Chickpea (Cicer arietinum L.) is an N-fixing annual seed legume that grows during cool winter-spring dry seasons in the Asian continent. It does not tolerate heat or high humidity as they cause disease. India produces two-thirds of chickpea production, but chickpea is also widely grown and consumed in Mediterranean and Middle Eastern countries. It is also known as gram or Begal gram, garbanzo or garbanzo bean, Egyptian pea, chana and chole. Chickpea seeds are high in protein and are used for human consumption as a vegetable, soups/dal, hummus, and paste for sandwiches.
The original CHIKPGRO model was developed by Singh and Virmani (1996) patterned after the PNUTGRO model the precursor of the CROPGRO-legume model (Boote et. al., 1998). Singh and Virmani (1996) adapted the model’s crop parameter files based on extensive growth analysis data collected on Annigeri and JG 74 cultivars grown under rainfed and irrigated conditions in 1984, 1985, 1986, 1987, 1992 and 1993 near Hyderabad, India. Their adaptation required literature information on temperature sensitivity of processes and tissue compositions, and optimization of species and cultivar parameters affecting phenology, onset of reproductive growth, leaf area expansion, dry matter partitioning, tissue N concentrations, and photosynthetic productivity based on time-series observations of crop growth. The CSM-CROPGRO-Chickpea model has since been updated, re-calibrated, and re-parameterized for elevated temperature stress by Singh et al. (2014) and Boote et al. (2018).
The model requires inputs of management practices, environmental conditions and cultivar-specific traits (genetic coefficients) to predict daily growth and development (Boote et al., 1998). The species file describes characteristics assumed constant across cultivars such as tissue composition, partitioning, and sensitivity of processes to temperature, light, plant water deficit, and plant N deficiency. The required ecotype and cultivar data include lengths of developmental phases, vegetative traits, leaf traits, reference seed size, and seed composition (Jones et al., 2003). As with the other CSM-CROPGRO models (Boote et. al., 1998; Jones et al., 2003), the CROPGRO-Chickpea model shares the same source code including a hedge-row light interception model (Boote and Pickering, 1994) combined with a leaf-scale photosynthesis model based on the Farquhar approach for simulating response to CO2.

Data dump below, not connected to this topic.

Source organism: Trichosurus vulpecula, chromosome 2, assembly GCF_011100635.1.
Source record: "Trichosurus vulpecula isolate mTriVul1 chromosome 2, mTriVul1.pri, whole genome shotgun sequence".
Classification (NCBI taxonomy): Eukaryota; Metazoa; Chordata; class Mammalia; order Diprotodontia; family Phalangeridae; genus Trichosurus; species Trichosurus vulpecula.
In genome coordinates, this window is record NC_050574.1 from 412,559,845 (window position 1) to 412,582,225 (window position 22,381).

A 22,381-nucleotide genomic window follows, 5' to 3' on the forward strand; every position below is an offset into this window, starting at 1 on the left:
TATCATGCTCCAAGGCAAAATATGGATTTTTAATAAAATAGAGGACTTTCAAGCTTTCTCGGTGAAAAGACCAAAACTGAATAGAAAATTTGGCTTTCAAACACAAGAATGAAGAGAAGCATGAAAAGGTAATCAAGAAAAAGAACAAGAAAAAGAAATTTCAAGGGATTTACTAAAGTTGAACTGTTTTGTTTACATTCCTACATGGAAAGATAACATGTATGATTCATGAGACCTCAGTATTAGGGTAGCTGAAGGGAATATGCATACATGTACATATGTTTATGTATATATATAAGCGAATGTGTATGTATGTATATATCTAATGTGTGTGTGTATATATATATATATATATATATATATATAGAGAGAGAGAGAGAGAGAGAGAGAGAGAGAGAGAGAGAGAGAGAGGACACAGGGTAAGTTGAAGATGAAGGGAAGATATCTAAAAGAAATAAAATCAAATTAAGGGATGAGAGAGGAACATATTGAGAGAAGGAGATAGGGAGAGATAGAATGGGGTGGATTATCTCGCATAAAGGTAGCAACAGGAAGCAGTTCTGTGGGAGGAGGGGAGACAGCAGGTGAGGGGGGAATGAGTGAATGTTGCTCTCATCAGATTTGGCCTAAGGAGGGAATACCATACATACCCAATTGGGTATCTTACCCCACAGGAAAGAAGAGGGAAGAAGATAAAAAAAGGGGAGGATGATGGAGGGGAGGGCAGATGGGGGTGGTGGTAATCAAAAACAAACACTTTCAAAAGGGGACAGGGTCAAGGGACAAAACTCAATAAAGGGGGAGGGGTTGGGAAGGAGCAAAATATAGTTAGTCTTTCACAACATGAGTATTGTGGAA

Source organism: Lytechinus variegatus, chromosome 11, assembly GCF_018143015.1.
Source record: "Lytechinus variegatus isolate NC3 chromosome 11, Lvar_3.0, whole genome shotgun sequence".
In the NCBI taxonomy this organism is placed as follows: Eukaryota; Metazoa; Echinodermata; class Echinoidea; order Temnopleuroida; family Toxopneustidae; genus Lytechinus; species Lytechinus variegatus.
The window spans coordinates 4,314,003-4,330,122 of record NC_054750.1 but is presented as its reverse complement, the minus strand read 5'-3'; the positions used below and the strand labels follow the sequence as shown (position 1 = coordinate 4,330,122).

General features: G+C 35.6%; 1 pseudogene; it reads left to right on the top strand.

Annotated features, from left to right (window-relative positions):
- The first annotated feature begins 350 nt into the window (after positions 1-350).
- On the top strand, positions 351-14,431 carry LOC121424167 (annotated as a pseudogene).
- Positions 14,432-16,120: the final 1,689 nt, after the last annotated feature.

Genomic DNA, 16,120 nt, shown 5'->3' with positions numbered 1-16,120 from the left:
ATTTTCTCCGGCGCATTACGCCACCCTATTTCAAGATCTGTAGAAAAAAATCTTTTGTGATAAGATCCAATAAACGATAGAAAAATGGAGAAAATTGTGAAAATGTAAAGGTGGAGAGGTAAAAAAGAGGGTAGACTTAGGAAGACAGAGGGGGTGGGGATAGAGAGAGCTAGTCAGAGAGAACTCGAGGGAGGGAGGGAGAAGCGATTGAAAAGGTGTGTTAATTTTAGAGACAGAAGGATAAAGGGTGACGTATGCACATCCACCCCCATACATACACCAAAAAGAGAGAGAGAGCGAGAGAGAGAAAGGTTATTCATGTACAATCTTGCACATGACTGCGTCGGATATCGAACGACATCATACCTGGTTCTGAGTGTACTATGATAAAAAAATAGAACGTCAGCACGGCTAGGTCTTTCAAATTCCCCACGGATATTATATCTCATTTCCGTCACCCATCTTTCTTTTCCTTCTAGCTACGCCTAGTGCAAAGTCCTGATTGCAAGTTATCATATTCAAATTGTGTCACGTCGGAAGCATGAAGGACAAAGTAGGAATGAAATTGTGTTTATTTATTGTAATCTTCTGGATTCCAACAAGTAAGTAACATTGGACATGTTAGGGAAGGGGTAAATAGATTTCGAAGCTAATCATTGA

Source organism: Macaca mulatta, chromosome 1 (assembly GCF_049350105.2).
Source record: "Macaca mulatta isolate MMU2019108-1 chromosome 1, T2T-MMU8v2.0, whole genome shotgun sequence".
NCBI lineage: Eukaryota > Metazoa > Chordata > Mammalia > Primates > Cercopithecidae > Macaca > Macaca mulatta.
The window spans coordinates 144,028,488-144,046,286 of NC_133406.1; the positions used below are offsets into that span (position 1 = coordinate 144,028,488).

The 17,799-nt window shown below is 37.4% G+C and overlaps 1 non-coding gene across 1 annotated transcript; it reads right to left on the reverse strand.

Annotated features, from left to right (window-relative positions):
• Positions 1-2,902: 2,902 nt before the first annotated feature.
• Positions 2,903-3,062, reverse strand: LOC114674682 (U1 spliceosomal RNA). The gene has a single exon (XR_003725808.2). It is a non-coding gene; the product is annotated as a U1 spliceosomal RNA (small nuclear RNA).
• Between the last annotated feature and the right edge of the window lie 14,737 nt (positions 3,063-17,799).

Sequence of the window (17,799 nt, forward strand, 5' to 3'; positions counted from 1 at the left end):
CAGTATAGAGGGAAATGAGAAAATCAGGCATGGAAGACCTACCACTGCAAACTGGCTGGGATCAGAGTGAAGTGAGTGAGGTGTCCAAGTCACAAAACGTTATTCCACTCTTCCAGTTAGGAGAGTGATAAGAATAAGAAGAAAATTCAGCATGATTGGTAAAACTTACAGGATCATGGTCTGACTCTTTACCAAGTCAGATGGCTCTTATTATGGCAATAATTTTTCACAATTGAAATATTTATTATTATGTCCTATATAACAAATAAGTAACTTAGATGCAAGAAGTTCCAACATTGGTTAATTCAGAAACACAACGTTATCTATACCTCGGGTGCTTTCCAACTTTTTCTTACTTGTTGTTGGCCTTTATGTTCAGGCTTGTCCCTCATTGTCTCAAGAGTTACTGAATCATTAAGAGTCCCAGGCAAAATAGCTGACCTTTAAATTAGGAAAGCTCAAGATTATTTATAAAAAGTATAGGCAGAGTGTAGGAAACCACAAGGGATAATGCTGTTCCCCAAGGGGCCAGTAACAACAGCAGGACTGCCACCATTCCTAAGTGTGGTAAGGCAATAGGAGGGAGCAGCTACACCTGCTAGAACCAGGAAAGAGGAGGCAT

Differences from peanut and soybean include: 1) chickpea is a cool-season crop with lower cardinal temperatures that allow it to grow over mild winters and being tolerant of moderate frost/freezing conditions, 2) it is a long-day species, and 3) its seed have low oil content. However, it is not tolerant of high temperature or high humidity conditions.
The CSM-CROPGRO-Chickpea model was used by Singh et al. (2014) to evaluate the potential benefits of heat and drought tolerance of genotypes for production under climate change conditions. The model version used for that purpose was re-calibrated against extensive data (Singh et al., 2014) and re-parameterized for elevated temperature stress on reproductive processes (Singh et al., 2014; Boote et al., 2018). Recently, the model had been used to study the impact of climate change on chickpea production in Ethiopia (Mohammed et al., 2017a, 2017b), planting date evaluation in Iran (Ilkaee et al., 2014), and for yield prediction in Gujarat, India (Patil and Patel, 2017; Patil et al., 2018) and Uttar Pradesh, India (Kumar et al., 2018; Pandey et al., 2019).